Variations on the approach: Create an activity using Google Earth. Ask students to search for a series of specific locations or landmarks in a given country. Ask them to describe each landmark in the target language.
Strategy #8: Stop, Collaborate and Listen
The basics: Students can use OneDrive to create group documents that they can edit in real-time. Since the document is stored “on the cloud”, the most up-to-date version of the document is always available to all group members. Group members can also control who can access, edit or view the document at any time.
Variations on the approach: Online collaboration with written assignments is also useful for peer review and editing. Students can share the document with the class or specific students who can view or edit, using the comment function. Instructors can also view the document and the peer edits in real-time.
Strategy #9: Give Good (Audio) Feedback
The basics: Feedback on assignments plays a large role in motivation and learning. Formative feedback can be instrumental in improving the learning experience for the student. It also has the potential to provide just-in-time intervention and remediation to those students who may be struggling and would benefit from more in-depth or personalized feedback than other students. Audio feedback gives instructors a time-efficient way to provide students personalized, in-depth feedback on assignments. Written feedback for many assignments, such as PowerPoint presentations or creative assignments such as infographics, wikis, or blogs, often requires the use of a separate document such as a rubric that creates a natural disconnect between assignment and feedback as the student is forced to flip back and forth between assignment and rubric. The use of screen capture software can allow the instructor to explore the assignment while providing spoken, real-time feedback. This method of feedback creates an immediate connection to the areas where the student excelled and the opportunities for improvement.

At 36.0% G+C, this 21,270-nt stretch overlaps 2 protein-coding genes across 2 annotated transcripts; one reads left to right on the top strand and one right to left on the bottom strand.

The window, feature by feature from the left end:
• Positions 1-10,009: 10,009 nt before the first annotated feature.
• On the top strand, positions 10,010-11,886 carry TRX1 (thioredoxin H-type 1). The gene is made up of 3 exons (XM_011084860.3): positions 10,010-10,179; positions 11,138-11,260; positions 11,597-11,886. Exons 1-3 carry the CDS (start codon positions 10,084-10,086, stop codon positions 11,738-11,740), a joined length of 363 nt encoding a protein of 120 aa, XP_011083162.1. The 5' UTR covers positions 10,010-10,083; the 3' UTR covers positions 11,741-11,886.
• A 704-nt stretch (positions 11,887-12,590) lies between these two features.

Variations on the approach: Send your students reminders, clarification notes, question answers, discussion prompts, and other administrative notes using an audio tool like the D2L Record Audio feature under “email classlist”. With audio mail, you can add personalization to the course, speak in the target language, and connect with your students. You can also use online tools that allow you to email or download audio recordings.
Strategy #10: Unleash the Power of PowerPoint
The basics: PowerPoint is a great tool to use for flipping your classroom, but is it also a powerful tool when you are presenting to students in the target language. Using animations and movement within the slides can visually illustrate concepts rather than giving a verbal explanation. Using audio and video embedded in the PowerPoint can also help engage students.
Variations on the approach: Students can add audio and video to PowerPoint presentations in the target language. In online classes, ask students to record audio as if they were presenting in class.